Allegra TAVR System Feasible for Treating Degenerated Surgical Valves

While the device performed well in this 30-day study, the advantages over existing THVs aren’t evident, says one expert.

Allegra TAVR System Feasible for Treating Degenerated Surgical Valves

PARIS, France—A transcatheter heart valve used to treat failing surgical bioprosthetic valves successfully improved measures of invasive and echocardiographic hemodynamics in a small feasibility study. The results were presented last week at EuroPCR 2019.

The Allegra valve (New Valve Technology) was successfully deployed in 29 of 30 elderly patients and there was no signal of early harm among those treated with the new technology, although one patient was converted to valve-in-valve TAVR with Evolut R (Medtronic) after device migration into the ascending aorta, reported investigators.

Presenting the VIVALL results during a hotline session, lead investigator Ulrich Schāfer (University Medical Center, Hamburg, Germany), said the self-expanding valve performed particularly well in this patient population, a group with very small internal diameters. “If you look at the design of the valve, you can imagine that it might be particularly suitable for valve-in-valve implantation,” he said. “It has a tubular-stent shape with a small belly. It’s a three-leaflet, pericardial tissue valve with a supra-annular design, which allows for easy positioning during the implantation.”

He added that there are more than 200,000 surgical aortic valve replacements performed each year and said these bioprosthetic valves typically break down after 10 or 20 years, depending on the valve type.

Degenerated Surgical Valves With Small Diameters

The VIVALL investigators included 30 symptomatic patients with a degenerated aortic bioprosthesis, which was defined as a mean aortic gradient greater than 40 mm Hg (or peak jet velocity greater than 4.0 m/s) and an aortic valve area less than 1.0 cm2. Symptomatic patients with severe bioprosthetic valve insufficiency were also included in the trial. The average age of patients was 78.6 years, and all were considered high risk for a redo surgical valve procedure.

Speaking during the session, Schāfer said VIVALL was quite an ambitious feasibility study given that 80% of the surgical valve patients had a bioprosthetic internal diameter of 21 mm or less and nearly one-quarter had an inner diameter of 19 mm or smaller. “Quite difficult bioprostheses,” he said. Additionally, roughly 50% of patients had previously received a Mitroflow (Sorin Group) or Mosaic (Medtronic) prosthetic valve, and these valves are known to have very small inner diameters, said Schāfer.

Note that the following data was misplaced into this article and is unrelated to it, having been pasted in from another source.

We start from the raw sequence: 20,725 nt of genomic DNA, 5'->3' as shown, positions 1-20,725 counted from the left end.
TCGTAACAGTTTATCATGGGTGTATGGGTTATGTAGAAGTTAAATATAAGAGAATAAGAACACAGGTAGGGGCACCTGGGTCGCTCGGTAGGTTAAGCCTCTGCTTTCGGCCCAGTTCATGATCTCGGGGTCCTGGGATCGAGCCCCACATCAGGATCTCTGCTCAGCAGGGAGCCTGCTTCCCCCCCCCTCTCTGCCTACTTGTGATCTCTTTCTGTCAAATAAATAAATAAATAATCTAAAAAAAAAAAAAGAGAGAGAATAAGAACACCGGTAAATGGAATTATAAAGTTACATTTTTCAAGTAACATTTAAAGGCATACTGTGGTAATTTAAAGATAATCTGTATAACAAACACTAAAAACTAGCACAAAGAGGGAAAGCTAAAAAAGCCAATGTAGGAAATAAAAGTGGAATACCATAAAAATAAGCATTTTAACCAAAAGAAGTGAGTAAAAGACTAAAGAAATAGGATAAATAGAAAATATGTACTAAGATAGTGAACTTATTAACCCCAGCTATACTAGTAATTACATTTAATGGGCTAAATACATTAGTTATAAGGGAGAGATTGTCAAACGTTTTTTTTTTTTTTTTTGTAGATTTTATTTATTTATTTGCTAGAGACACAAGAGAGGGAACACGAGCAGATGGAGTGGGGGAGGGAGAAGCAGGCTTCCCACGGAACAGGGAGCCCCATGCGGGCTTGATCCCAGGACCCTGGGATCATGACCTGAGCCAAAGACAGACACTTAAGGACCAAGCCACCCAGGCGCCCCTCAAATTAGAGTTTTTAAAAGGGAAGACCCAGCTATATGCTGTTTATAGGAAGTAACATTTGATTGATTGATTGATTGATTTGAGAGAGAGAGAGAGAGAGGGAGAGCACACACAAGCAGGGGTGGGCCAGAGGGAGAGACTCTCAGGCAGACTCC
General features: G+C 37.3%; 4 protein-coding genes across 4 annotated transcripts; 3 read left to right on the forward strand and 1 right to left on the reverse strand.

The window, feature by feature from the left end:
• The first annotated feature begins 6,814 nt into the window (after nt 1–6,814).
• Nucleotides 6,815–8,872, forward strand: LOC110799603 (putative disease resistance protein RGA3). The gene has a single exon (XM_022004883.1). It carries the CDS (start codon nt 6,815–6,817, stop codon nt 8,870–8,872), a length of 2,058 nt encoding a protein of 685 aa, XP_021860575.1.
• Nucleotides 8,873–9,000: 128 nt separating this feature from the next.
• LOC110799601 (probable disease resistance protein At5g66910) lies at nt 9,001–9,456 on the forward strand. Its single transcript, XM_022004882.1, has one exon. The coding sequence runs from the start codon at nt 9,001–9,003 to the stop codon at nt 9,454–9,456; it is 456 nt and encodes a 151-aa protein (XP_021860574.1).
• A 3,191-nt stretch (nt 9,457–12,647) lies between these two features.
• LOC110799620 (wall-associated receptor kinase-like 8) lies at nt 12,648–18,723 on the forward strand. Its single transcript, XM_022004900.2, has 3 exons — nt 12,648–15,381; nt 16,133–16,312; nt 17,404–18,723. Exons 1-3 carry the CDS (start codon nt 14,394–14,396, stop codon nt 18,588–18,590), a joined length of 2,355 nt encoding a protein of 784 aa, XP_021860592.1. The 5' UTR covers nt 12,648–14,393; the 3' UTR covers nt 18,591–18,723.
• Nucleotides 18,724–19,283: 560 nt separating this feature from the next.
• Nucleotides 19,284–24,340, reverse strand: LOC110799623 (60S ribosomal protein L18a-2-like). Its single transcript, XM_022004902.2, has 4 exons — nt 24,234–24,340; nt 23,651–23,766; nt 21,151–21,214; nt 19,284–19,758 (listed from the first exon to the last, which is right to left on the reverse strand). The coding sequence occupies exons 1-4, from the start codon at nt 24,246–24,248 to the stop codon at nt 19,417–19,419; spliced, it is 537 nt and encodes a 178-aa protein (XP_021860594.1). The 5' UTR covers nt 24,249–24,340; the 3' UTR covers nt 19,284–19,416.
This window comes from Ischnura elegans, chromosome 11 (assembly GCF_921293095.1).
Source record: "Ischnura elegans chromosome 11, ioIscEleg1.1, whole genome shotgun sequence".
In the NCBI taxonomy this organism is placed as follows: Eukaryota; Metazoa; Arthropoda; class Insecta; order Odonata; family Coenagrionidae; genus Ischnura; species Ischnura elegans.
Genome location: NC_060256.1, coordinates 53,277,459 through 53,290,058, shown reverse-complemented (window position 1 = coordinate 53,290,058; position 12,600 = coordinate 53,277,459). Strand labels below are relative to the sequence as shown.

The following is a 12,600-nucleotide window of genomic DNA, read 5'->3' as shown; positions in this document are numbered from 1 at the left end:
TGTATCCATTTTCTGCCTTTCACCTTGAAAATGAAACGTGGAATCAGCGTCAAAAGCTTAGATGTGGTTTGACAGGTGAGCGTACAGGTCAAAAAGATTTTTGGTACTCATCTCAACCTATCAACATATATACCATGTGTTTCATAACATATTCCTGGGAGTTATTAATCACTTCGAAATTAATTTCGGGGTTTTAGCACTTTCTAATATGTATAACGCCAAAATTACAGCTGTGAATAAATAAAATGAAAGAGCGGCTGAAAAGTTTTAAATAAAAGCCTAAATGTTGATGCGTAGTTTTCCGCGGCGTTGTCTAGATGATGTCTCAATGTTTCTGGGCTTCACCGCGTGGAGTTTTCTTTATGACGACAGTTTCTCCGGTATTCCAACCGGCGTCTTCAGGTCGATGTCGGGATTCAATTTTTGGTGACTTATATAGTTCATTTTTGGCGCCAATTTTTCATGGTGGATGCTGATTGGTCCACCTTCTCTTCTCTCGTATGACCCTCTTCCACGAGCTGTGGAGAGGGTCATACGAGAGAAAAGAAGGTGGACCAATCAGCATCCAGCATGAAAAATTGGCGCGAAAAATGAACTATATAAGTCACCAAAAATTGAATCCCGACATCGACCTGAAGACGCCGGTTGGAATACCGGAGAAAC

The transcatheter valve was successfully deployed in all but one person. The majority of patients received the 23-mm Allegra device. In terms of the echocardiographic findings, the mean pressure gradient decreased from 30.75 mm Hg at baseline to 14.75 mm Hg at 30 days and this improvement was observed across the range of inner diameters. There was also a significant improvement in functional capacity, with 71.4% of patients reporting NYHA class I/II symptoms at 30 days (compared with 80% of patients who had NYHA class III/IV heart failure at baseline). There were no incidents of paravalvular regurgitation and no pacemakers implanted.  

There were also no deaths, MI, strokes, or major bleeds at 30 days, but there was one case of suspected valve thrombosis treated with oral anticoagulation.   

Olaf Wendler, MD, PhD (King’s College Hospital, London, England), a panel member during the hotline session, was struck by the small inner diameters of valves treated with the new technology and said the valve performed well in reducing the mean pressure gradient. From a practical standpoint, however, Wendler wasn’t quite sure what to make of a transcatheter heart valve dedicated to patients with degenerated surgical bioprostheses. The Sapien 3 valve (Edwards Lifesciences) and CoreValve Evolut R, for example, have been used for several years for valve-in-valve procedures, he said.

“I couldn’t really see the advantage of the new valve, to be honest,” Wendler told TCTMD. “In terms of its function, it was fine. I was surprised that a company is focusing purely on designing a device for valve-in-valve treatment. It’s a relatively small number of patients who come with this type of problem, and you need to have a critical number [of cases] to make it viable from an economic point of view.”

The Allegra device is currently approved in Europe for the treatment of severe calcified aortic valve stenosis in patients at high risk for surgery. Wendler pointed out that the device is relatively long—the frame height ranges from 37.3 to 43.0 mm—which might make it difficult to perform future coronary interventions, particularly if it’s used in younger TAVR patients who go on to develop more significant coronary artery disease after device implantation.

Photo Credit: New Valve Technology

                                                               

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Sources
  • Schāfer U. Thirty-day outcomes of a novel transcatheter heart valve to treat degenerated surgical valves: the VIVALL multicenter, single-arm, pilot study. Presented at: EuroPCR 2019. May 22, 2019. Paris, France.

Disclosures
  • Schāfer reporters consulting/proctor/speaker’s bureau fees from Abbott Vascular, Boston Scientific, Edwards Lifesciences, Gore Medical, Jena Valve Technology, and New Valve Technology. He reports research support from Abbott Vascular, Boston Scientific, Jena Valve Technology, Edwards Lifesciences, and New Valve Technology.

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